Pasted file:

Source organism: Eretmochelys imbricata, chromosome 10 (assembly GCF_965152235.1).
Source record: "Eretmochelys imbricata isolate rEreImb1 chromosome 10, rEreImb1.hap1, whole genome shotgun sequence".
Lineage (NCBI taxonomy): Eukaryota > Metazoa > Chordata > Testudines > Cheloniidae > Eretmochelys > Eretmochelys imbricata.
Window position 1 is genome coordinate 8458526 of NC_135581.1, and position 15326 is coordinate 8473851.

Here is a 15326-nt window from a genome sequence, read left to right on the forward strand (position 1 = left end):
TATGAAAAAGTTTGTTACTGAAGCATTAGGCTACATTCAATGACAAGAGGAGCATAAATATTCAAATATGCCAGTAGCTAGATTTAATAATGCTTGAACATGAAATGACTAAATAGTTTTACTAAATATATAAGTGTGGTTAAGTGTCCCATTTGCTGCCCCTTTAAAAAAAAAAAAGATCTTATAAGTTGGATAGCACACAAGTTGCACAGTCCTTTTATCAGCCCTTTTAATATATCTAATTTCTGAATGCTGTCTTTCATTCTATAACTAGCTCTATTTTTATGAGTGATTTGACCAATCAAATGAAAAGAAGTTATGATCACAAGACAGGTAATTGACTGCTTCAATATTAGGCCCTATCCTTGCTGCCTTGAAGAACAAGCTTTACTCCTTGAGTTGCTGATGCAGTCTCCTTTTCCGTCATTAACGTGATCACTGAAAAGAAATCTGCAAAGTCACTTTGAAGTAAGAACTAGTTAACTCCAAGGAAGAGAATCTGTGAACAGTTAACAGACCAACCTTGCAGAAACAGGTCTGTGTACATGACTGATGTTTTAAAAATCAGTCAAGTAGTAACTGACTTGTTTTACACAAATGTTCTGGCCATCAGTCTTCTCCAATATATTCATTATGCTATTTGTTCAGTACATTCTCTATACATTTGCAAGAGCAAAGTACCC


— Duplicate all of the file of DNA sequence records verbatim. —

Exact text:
Source organism: Eretmochelys imbricata, chromosome 10 (assembly GCF_965152235.1).
Source record: "Eretmochelys imbricata isolate rEreImb1 chromosome 10, rEreImb1.hap1, whole genome shotgun sequence".
Lineage (NCBI taxonomy): Eukaryota > Metazoa > Chordata > Testudines > Cheloniidae > Eretmochelys > Eretmochelys imbricata.
Window position 1 is genome coordinate 8458526 of NC_135581.1, and position 15326 is coordinate 8473851.

Here is a 15326-nt window from a genome sequence, read left to right on the forward strand (position 1 = left end):
TATGAAAAAGTTTGTTACTGAAGCATTAGGCTACATTCAATGACAAGAGGAGCATAAATATTCAAATATGCCAGTAGCTAGATTTAATAATGCTTGAACATGAAATGACTAAATAGTTTTACTAAATATATAAGTGTGGTTAAGTGTCCCATTTGCTGCCCCTTTAAAAAAAAAAAAGATCTTATAAGTTGGATAGCACACAAGTTGCACAGTCCTTTTATCAGCCCTTTTAATATATCTAATTTCTGAATGCTGTCTTTCATTCTATAACTAGCTCTATTTTTATGAGTGATTTGACCAATCAAATGAAAAGAAGTTATGATCACAAGACAGGTAATTGACTGCTTCAATATTAGGCCCTATCCTTGCTGCCTTGAAGAACAAGCTTTACTCCTTGAGTTGCTGATGCAGTCTCCTTTTCCGTCATTAACGTGATCACTGAAAAGAAATCTGCAAAGTCACTTTGAAGTAAGAACTAGTTAACTCCAAGGAAGAGAATCTGTGAACAGTTAACAGACCAACCTTGCAGAAACAGGTCTGTGTACATGACTGATGTTTTAAAAATCAGTCAAGTAGTAACTGACTTGTTTTACACAAATGTTCTGGCCATCAGTCTTCTCCAATATATTCATTATGCTATTTGTTCAGTACATTCTCTATACATTTGCAAGAGCAAAGTACCC